No offense to a summer full of superheroes, angry birds and The Rock holding down a helicopter with his bare hands, but for some movie fans, fall can’t come soon enough.
The start of fall means movies with a little more substance to them, usually. That’s especially true in Madison, because when the University of Wisconsin-Madison is back in session, the UW Cinematheque fall season begins.
The free on-campus film series brings independent, classic and foreign films to the big screen, and is now the only place in Madison to still see movies on 35mm film rather than digital. Movies screen mostly in the Cinematheque screening room, 4070 Vilas Hall, although there’s also a long-running series at 2 p.m. Sundays across the street at the Chazen Museum of Art, 750 University Ave.
The series kicks off at 7 p.m. Thursday with the Madison premiere of “Give Me Liberty,” a Milwaukee-made comedy-drama that’s been getting national acclaim.
Here are a few other screenings this fall that are worth making time for. For the full calendar, visit cinema.wisc.edu.
“The Assassination of Jesse James by the Coward Robert Ford” (Sunday, Sept. 1, 2 p.m.) — This fall’s “Sunday Afternoon at the Chazen” series features 15 movies curated by the Chicago Film Society, all on 35mm prints from the society’s collection. It kicks off with Andrew Dominik’s Western masterpiece starring Brad Pitt as the legendary outlaw, and Casey Affleck as the wannabe who shot him in the back.
“The Films of Paulin Soumanou Vieyra” (Saturday, Sept. 7, 7 p.m.) — This special screening will feature four films by Vieyra, an influential but often overlooked force in African cinema. His daughter, Stephane Vieyra, will be present for a Q&A at the event, co-sponsored by Cultural Services of the French Embassy in the United States.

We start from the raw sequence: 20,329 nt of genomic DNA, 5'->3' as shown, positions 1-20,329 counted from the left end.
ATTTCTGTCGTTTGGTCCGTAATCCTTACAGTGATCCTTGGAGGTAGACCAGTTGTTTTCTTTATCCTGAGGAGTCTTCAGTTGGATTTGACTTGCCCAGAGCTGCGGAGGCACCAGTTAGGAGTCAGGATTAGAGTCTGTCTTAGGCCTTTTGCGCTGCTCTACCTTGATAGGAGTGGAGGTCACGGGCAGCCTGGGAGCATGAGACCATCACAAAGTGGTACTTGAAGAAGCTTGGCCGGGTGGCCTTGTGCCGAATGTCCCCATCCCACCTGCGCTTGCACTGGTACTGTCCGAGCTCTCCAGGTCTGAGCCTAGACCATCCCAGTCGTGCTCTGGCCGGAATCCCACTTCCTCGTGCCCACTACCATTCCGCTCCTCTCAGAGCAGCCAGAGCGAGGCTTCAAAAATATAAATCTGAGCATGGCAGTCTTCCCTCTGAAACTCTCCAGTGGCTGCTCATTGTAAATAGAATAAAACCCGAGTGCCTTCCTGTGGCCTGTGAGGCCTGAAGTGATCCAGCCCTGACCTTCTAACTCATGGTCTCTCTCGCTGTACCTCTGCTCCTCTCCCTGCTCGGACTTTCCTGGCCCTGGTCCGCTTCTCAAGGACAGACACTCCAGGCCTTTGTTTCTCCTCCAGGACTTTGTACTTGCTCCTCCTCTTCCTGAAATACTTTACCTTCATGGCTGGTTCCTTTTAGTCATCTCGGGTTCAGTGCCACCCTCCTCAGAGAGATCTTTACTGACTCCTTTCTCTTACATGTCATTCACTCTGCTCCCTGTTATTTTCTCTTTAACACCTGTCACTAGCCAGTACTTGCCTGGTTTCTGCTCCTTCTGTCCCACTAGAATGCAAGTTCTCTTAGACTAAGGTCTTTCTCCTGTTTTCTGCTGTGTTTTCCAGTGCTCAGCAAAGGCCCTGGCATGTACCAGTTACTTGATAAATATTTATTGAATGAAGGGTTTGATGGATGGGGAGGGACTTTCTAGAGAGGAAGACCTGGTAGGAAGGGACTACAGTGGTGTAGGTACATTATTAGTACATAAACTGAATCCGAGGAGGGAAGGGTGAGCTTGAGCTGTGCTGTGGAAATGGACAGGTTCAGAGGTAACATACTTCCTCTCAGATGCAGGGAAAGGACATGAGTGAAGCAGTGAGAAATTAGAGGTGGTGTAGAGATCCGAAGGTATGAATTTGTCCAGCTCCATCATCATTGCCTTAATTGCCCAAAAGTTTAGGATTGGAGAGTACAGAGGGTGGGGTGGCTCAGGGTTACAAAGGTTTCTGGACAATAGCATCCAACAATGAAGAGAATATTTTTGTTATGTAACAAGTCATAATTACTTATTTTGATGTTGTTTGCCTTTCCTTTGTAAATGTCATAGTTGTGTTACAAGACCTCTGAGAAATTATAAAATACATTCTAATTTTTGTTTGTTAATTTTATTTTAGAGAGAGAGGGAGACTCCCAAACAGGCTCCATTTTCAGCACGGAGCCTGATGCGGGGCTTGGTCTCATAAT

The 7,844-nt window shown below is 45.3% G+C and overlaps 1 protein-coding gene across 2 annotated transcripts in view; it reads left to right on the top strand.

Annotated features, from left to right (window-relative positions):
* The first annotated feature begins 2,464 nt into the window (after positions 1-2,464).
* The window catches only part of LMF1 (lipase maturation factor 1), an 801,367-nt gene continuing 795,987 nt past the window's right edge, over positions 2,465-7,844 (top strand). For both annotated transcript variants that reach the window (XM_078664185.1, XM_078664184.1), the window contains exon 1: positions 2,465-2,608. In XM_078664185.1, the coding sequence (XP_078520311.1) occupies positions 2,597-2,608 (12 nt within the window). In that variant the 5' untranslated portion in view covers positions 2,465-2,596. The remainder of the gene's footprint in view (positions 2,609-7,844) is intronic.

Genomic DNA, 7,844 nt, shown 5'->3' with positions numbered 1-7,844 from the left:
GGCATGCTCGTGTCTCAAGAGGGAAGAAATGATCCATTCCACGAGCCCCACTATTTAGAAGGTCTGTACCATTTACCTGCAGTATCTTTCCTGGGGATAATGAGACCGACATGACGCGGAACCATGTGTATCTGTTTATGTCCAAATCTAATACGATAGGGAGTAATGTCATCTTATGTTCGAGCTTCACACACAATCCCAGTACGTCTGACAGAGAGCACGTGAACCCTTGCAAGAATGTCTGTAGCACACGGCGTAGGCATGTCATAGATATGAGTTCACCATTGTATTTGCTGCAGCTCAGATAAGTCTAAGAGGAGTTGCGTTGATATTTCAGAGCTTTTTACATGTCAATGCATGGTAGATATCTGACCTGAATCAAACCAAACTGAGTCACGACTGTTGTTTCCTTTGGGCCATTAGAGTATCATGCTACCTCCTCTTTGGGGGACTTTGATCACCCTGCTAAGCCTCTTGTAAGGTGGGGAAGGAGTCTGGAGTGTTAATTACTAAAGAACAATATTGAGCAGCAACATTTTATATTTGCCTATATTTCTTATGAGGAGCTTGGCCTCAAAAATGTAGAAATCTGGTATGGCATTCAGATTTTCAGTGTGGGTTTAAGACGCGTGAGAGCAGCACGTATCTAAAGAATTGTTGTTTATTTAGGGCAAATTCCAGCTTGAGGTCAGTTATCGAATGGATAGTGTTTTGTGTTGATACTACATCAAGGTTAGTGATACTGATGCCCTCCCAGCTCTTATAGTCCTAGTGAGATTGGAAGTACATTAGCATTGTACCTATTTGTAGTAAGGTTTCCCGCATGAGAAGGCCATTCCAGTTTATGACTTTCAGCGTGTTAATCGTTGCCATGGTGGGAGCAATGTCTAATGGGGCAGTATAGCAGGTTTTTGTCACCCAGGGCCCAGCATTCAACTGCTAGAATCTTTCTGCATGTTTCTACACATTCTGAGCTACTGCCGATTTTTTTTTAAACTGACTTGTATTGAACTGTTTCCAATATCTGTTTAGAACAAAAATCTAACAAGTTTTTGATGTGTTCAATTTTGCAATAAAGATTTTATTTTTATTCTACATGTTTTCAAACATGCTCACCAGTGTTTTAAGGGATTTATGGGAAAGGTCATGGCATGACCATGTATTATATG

“The Films of Larry Gottheim” (Friday, Sept. 13, 7 p.m.) — Experimental filmmaker Gottheim will be present at this retrospective, featuring short films from the past five decades.
“Homework” (Friday, Sept. 20, 7 p.m.) — The UW-Cinematheque will present restorations of four films by the late Iranian master filmmaker Abbas Kiarostami, starting with his 1989 documentary in which he interviews children about the dreaded titular subject.
“Seadrift” (Saturday, Oct. 5, 1 p.m.) and “Ms. Purple” (Saturday, Oct. 5, 7 p.m.) — In conjunction with the Asian-American Media Spotlight, the Cinematheque is bringing two filmmakers to Madison to present their newest films. Tim Tsai will present “Seadrift,” his documentary about a violent 1978 incident between white Louisiana fishermen and Vietnamese refugees. Then co-writer Chris Dinh will present “Ms. Purple,” a family drama about a karaoke bar hostess caring for her ailing father.
“Nancy Kauffman on Convention City” (Saturday, Oct. 19, 7 p.m.) — Cinematheque won’t be showing the 1933 comedy “Convention City” — the film was reportedly so risque for its time that studio head Jack Warner ordered the negatives destroyed. But George Eastman Kodak Archivist Nancy Kauffman will use photos and archival materials to tell the story behind one of Hollywood’s great lost films.
“Revenge of the Creature 3D” and “Parasite 3D” (Friday, Oct. 25, 7 p.m.) — Cinematheque installed 3D projection a couple of years ago and they are putting it to good use for Halloween with this double feature of classic chiller films.
“Shoes” (Thursday, Oct. 31, 7 p.m.) — New York Times film critic Manohla Dargis will present her curated collection of silent-era films made by female directors, including the 1916 feature by Lynn Weber about a poor shopgirl who yearns for a new pair of shoes. Dargis will talk about the film, which has been restored with a new score.
“Fox: An Appreciation” (Friday, Nov. 8, 7 p.m.) — Disney’s acquisition of 20th Century Fox has raised a lot of questions about the future of the venerable Hollywood studio, which makes it timely and poignant for a retrospective of the studio’s many classic films, presented by 20th Century Fox archivist (and UW-Madison grad) Schwan Belston.
“Seeing Red: Stories of American Communists” (Saturday, Nov. 16, 7 p.m.) — Cinematheque will present several documentaries by the legendary filmmaker Julia Reichert, including this 1983 film (which she co-directed) about Americans who endured the Red Scare. Best of all, Reichert will be at this screening to talk about the film and her career at large, including the new “American Factory” on Netflix.
“Seven Samurai” (Saturday, Dec. 7, 7 p.m.) — If you’re a film fan, you’ve probably seen Akira Kurosawa’s epic saga (later remade as a Western in “The Magnificent Seven”). But have you seen it in 35mm on the big screen? Now’s your chance.